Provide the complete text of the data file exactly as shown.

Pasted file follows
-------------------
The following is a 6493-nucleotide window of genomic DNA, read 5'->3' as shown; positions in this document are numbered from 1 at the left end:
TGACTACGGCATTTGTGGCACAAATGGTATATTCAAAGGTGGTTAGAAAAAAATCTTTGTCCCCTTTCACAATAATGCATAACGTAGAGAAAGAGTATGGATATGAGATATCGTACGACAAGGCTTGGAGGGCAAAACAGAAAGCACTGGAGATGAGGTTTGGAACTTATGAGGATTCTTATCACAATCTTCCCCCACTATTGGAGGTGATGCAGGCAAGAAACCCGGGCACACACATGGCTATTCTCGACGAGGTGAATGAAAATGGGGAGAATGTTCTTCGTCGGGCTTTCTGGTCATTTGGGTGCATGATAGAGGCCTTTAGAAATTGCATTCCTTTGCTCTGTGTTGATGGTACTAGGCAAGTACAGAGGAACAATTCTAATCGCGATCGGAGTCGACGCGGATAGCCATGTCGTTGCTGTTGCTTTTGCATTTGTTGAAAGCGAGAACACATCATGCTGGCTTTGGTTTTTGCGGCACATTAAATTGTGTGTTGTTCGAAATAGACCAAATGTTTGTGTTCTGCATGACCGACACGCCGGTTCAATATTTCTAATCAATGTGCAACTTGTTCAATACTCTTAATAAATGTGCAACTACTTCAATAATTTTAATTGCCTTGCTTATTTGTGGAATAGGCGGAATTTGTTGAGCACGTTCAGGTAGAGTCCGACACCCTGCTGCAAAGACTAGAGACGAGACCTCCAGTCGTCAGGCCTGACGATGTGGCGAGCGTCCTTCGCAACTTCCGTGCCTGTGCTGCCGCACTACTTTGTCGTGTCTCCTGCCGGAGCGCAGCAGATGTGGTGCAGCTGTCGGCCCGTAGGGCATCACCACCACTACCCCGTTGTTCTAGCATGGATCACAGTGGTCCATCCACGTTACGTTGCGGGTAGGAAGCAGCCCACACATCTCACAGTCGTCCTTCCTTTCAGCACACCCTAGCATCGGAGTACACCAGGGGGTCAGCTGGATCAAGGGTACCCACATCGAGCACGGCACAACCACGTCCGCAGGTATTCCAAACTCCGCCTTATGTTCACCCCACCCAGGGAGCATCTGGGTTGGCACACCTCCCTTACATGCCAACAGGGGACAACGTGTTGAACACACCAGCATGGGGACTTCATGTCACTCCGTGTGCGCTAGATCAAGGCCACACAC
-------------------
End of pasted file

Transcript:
The following is a 6493-nucleotide window of genomic DNA, read 5'->3' as shown; positions in this document are numbered from 1 at the left end:
TGACTACGGCATTTGTGGCACAAATGGTATATTCAAAGGTGGTTAGAAAAAAATCTTTGTCCCCTTTCACAATAATGCATAACGTAGAGAAAGAGTATGGATATGAGATATCGTACGACAAGGCTTGGAGGGCAAAACAGAAAGCACTGGAGATGAGGTTTGGAACTTATGAGGATTCTTATCACAATCTTCCCCCACTATTGGAGGTGATGCAGGCAAGAAACCCGGGCACACACATGGCTATTCTCGACGAGGTGAATGAAAATGGGGAGAATGTTCTTCGTCGGGCTTTCTGGTCATTTGGGTGCATGATAGAGGCCTTTAGAAATTGCATTCCTTTGCTCTGTGTTGATGGTACTAGGCAAGTACAGAGGAACAATTCTAATCGCGATCGGAGTCGACGCGGATAGCCATGTCGTTGCTGTTGCTTTTGCATTTGTTGAAAGCGAGAACACATCATGCTGGCTTTGGTTTTTGCGGCACATTAAATTGTGTGTTGTTCGAAATAGACCAAATGTTTGTGTTCTGCATGACCGACACGCCGGTTCAATATTTCTAATCAATGTGCAACTTGTTCAATACTCTTAATAAATGTGCAACTACTTCAATAATTTTAATTGCCTTGCTTATTTGTGGAATAGGCGGAATTTGTTGAGCACGTTCAGGTAGAGTCCGACACCCTGCTGCAAAGACTAGAGACGAGACCTCCAGTCGTCAGGCCTGACGATGTGGCGAGCGTCCTTCGCAACTTCCGTGCCTGTGCTGCCGCACTACTTTGTCGTGTCTCCTGCCGGAGCGCAGCAGATGTGGTGCAGCTGTCGGCCCGTAGGGCATCACCACCACTACCCCGTTGTTCTAGCATGGATCACAGTGGTCCATCCACGTTACGTTGCGGGTAGGAAGCAGCCCACACATCTCACAGTCGTCCTTCCTTTCAGCACACCCTAGCATCGGAGTACACCAGGGGGTCAGCTGGATCAAGGGTACCCACATCGAGCACGGCACAACCACGTCCGCAGGTATTCCAAACTCCGCCTTATGTTCACCCCACCCAGGGAGCATCTGGGTTGGCACACCTCCCTTACATGCCAACAGGGGACAACGTGTTGAACACACCAGCATGGGGACTTCATGTCACTCCGTGTGCGCTAGATCAAGGCCACACAC